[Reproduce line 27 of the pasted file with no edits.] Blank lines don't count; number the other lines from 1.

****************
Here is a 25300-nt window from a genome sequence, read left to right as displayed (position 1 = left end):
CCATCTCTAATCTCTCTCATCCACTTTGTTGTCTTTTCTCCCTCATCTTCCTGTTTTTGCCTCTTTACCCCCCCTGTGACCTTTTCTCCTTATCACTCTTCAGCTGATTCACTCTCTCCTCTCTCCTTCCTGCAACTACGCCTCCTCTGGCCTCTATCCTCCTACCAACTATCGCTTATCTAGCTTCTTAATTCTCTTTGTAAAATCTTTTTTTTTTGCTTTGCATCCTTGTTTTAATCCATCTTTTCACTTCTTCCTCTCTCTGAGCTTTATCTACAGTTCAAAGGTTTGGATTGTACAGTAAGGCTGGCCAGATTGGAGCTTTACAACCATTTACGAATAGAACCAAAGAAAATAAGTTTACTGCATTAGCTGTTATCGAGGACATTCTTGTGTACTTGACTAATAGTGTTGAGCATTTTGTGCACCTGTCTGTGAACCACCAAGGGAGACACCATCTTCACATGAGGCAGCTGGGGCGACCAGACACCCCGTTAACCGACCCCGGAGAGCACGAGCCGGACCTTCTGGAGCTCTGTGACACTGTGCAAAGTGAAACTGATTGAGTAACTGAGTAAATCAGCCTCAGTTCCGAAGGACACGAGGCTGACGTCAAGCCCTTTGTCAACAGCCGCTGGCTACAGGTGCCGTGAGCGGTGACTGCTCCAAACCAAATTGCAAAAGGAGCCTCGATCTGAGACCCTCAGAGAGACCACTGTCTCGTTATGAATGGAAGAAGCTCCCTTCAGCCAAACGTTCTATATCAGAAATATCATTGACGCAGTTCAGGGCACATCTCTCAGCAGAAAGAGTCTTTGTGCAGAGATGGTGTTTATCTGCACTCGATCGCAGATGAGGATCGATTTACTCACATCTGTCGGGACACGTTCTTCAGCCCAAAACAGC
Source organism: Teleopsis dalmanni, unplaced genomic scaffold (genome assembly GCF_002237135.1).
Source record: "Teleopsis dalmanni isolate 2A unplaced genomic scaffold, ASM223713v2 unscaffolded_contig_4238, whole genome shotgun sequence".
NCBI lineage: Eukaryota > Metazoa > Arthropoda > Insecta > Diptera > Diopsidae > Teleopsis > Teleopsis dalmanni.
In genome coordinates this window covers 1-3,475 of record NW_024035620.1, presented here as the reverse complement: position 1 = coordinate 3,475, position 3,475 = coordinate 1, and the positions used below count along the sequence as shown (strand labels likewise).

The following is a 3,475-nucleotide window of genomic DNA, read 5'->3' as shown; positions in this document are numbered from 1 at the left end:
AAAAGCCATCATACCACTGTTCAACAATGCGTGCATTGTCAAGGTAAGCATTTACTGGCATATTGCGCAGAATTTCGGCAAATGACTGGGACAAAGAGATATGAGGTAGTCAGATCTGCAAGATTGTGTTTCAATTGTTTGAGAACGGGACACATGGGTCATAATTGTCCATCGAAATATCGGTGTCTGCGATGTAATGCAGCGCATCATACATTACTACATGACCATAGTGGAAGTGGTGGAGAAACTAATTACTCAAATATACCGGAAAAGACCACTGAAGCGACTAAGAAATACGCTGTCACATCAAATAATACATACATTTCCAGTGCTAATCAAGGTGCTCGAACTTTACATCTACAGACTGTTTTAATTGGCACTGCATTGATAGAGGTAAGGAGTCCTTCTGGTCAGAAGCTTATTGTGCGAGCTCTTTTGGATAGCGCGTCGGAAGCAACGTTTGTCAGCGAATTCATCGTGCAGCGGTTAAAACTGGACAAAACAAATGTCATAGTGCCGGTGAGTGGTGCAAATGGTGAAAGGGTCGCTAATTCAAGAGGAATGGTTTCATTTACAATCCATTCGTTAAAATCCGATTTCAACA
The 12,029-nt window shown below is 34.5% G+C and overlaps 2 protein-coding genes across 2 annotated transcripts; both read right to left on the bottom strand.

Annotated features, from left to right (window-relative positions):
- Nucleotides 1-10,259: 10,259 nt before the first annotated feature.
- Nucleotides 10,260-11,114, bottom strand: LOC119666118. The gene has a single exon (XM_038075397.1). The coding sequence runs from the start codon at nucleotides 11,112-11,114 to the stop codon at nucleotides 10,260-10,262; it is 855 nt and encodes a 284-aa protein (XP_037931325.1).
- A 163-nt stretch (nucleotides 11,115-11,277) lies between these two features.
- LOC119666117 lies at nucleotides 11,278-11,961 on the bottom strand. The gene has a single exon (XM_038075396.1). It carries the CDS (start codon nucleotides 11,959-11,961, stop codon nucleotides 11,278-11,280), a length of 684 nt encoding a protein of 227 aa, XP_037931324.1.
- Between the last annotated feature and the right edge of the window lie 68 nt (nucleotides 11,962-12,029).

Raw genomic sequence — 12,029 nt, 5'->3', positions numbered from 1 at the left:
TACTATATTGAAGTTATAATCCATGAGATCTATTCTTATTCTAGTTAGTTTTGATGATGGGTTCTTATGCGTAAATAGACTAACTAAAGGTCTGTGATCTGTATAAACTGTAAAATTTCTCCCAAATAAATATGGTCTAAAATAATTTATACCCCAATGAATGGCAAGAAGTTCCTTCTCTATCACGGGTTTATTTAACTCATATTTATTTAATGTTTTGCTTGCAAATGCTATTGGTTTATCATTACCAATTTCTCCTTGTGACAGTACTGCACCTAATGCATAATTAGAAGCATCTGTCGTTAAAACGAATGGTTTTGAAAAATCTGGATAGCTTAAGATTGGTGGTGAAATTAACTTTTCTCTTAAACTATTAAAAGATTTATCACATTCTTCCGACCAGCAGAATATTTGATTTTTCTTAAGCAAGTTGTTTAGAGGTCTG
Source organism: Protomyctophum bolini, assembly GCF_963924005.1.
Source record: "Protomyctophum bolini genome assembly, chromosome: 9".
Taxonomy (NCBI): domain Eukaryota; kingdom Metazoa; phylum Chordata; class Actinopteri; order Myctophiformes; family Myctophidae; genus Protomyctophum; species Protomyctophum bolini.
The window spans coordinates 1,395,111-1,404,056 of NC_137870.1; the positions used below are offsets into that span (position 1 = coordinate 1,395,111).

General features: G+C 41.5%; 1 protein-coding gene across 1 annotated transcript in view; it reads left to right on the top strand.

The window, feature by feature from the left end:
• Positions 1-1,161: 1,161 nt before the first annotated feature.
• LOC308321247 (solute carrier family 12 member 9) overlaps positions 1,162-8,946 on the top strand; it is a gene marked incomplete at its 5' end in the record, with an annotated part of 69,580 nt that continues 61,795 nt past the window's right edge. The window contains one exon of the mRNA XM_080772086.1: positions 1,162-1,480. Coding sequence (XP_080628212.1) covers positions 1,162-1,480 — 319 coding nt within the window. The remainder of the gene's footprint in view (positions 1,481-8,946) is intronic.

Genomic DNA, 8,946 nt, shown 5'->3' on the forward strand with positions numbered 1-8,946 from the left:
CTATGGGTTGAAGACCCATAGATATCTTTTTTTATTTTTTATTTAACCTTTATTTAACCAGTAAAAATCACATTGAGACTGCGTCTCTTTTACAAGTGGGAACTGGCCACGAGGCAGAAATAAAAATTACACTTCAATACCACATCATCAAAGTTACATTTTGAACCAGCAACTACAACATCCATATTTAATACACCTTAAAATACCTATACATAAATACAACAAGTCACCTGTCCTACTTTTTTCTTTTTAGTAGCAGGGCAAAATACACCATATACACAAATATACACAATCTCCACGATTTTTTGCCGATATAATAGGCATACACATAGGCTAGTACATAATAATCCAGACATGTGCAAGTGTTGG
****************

CTATGGGTTGAAGACCCATAGATATCTTTTTTTATTTTTTATTTAACCTTTATTTAACCAGTAAAAATCACATTGAGACTGCGTCTCTTTTACAAGTGGGAACTGGCCACGAGGCAGAAATAAAAATTACACTTCAATACCACATCATCAAAGTTACATTTTGAACCAGCAACTACAACATCCATATTTAATACACCTTAAAATACCTATACATAAATACAACAAGTCACCTGTCCTACTTTTTTCTTTTTAGTAGCAGGGCAAAATACACCATATACACAAATATACACAATCTCCACGATTTTTTGCCGATATAATAGGCATACACATAGGCTAGTACATAATAATCCAGACATGTGCAAGTGTTGG